Drug Overdoses During the Coronavirus Pandemic

 

 


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In spite of a lack of apparent resources, therapy through a global pandemic for people with substance use disorders (SUDs) is possible—even if it does not look the same as before. COVID-19 has streamlined a number of treatment options to make them even more accessible than pre-pandemic.

Simultaneously, the epidemic has also acted as a catalyst in many ways for an unprecedented new wave of overdoses in the United States. In spite of the readily available options for therapy, many areas have reported upticks in overdoses in the past six month quarantine-period—indicative of unsafe behavior caused by restlessness while staying at home.

If you or a loved one are faced with a potential overdose situation in this pandemic, remember that treatment is still widely available.

 

How COVID-19 Has Contributed to Drug Overdose Cases

Drug overdoses in May 2020 documented a reported 42% increase when compared to the same report from a year earlier. These findings were soon corroborated in July, when the Overdose Detection Mapping Application Program revealed that there was a clear correlation between these cases and the coronavirus.

This is a direct consequence of a number of different changes in day-to-day life. For one, fewer screenings—or most testing at all—for substances has subsided as fears over spreading the virus worsen. Because of the virus’ easy transmission through many types of bodily contact, tests (breathalyzer for alcohol, urine/saliva for drugs) to screen for substances have largely been labeled unsafe.

The realities of COVID-19 have also disabled almost any group activity; no meetings, no support groups, and an overall lack of access to in-person help has made it much harder for people to seek treatment. Likewise, the formerly standard inpatient rehabilitation facilities and other such essential steps on the road to prevention of relapse have been put on hold (with some having disbanded entirely).

Many individuals are at risk of losing their jobs through the pandemic, and others face severe boredom or loneliness that produces an overall feeling of uneasiness—lending itself to an increased susceptibility to drug addiction.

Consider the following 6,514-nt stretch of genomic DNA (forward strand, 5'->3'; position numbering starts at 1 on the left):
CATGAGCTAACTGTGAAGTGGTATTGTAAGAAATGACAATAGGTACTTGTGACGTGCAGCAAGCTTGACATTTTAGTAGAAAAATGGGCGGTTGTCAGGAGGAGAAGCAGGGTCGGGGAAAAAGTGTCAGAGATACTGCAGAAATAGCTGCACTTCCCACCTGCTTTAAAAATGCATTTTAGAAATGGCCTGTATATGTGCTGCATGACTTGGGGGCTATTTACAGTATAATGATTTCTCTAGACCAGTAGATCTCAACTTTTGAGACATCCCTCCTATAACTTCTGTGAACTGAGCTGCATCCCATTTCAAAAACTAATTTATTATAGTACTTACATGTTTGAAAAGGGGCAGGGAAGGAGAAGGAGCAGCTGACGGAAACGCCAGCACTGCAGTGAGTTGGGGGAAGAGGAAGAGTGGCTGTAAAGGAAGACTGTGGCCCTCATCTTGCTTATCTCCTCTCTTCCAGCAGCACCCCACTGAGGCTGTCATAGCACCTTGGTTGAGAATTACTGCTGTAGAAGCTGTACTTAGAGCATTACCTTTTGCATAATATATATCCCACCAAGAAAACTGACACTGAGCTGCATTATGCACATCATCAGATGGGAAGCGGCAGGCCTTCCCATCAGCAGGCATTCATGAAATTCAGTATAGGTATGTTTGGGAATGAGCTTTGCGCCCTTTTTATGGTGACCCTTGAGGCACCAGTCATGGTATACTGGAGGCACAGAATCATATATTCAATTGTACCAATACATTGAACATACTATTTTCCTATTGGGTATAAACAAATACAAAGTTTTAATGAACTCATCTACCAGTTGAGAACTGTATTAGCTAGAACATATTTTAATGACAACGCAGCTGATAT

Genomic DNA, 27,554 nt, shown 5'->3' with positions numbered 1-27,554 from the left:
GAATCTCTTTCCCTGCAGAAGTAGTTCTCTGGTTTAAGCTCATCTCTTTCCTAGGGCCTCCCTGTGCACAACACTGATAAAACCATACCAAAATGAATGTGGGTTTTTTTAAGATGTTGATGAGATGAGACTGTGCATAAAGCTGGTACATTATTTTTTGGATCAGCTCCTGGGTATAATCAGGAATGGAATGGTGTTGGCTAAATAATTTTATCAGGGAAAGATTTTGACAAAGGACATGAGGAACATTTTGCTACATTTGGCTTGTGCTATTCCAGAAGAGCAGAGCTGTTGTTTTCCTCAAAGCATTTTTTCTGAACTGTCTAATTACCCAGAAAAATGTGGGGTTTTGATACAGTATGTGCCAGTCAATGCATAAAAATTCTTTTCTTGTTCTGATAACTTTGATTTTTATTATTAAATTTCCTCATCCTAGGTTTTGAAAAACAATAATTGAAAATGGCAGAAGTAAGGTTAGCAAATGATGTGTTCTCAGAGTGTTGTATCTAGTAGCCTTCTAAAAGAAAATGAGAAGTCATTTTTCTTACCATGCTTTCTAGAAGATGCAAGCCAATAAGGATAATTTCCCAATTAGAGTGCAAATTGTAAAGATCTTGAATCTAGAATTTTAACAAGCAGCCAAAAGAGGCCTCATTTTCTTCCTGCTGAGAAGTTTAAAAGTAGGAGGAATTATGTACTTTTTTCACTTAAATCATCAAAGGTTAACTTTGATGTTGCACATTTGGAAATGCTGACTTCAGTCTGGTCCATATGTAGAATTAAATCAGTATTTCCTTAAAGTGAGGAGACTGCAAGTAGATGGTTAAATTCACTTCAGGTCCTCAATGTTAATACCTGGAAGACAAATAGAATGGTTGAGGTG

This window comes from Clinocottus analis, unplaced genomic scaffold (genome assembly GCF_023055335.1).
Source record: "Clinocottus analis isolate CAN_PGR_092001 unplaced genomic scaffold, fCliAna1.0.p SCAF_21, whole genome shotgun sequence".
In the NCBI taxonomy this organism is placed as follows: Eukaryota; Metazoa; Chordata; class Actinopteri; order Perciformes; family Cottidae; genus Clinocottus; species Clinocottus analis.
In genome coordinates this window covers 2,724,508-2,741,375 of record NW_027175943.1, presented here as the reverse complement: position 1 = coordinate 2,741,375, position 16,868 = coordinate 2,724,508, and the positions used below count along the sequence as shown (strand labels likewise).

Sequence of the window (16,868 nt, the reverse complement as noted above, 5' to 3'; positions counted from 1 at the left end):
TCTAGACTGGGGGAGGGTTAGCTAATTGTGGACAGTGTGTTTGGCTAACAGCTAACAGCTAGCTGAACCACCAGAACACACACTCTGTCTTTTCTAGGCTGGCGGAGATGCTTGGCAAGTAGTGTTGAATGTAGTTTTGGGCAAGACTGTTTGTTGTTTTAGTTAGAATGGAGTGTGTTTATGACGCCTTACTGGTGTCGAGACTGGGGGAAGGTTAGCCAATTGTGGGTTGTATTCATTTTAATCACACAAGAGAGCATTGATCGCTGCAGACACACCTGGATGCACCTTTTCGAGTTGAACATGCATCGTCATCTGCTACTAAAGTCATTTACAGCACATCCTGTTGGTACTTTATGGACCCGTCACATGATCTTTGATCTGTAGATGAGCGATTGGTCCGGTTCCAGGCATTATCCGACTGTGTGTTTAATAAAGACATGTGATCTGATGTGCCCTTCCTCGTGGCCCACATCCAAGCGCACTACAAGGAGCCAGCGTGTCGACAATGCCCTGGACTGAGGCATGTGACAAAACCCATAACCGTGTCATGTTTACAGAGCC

Potential Means to Treat Potential Substance Abuse Today

In spite of the dramatic differences in how we live our lives today, some instances may not change. If you fear a loved one around you has overdosed, it is important to stay calm and call 911. Overdoses are tricky to decipher without the pertinent knowledge of what substance was abused and the hallmark signals of its potentially fatal effects on the body.

Although some cases may require attentive support at home and the advice of a knowledgeable first response dispatcher, others cases may urgently need the help of hospital care. However, there are a number of measures one can take in order to prevent overdose from happening in the first place, including:

 

Inpatient Care

Although many inpatient options became unavailable through quarantine restrictions, many are still open to those who need therapy—albeit with some coronavirus-mandated changes. If you think you or a loved one are susceptible to drug abuse in the imminent future, inpatient options, depending on the proximity of one of them, are some of the most effective options as far as dissuading potential instances in the future. 

 

Virtual Options

They are nowhere near the same as in-person meetings, yes, but there have been a vast number of accommodations made to streamline how efficient online programs can be. For one, individual virtual therapy is made accessible to anyone with an internet connection, meaning that individuals have the chance to seek therapy in spite of social distance restrictions. And although it is notably less satisfying, most group therapy programs have shifted to an online format. Many participants remark that the experience online in no way mirrors in-person therapy, but that it is still worthwhile with a positive attitude.

 

Dignity Healing is a nationally accredited rehab center for men and women. Call us today to learn more about our programs.

Break free from the struggle of addiction. We’re here to help you or a loved one. Reach out to us any time, day or night. Confidential. Call: (844) 978-1524

 

 

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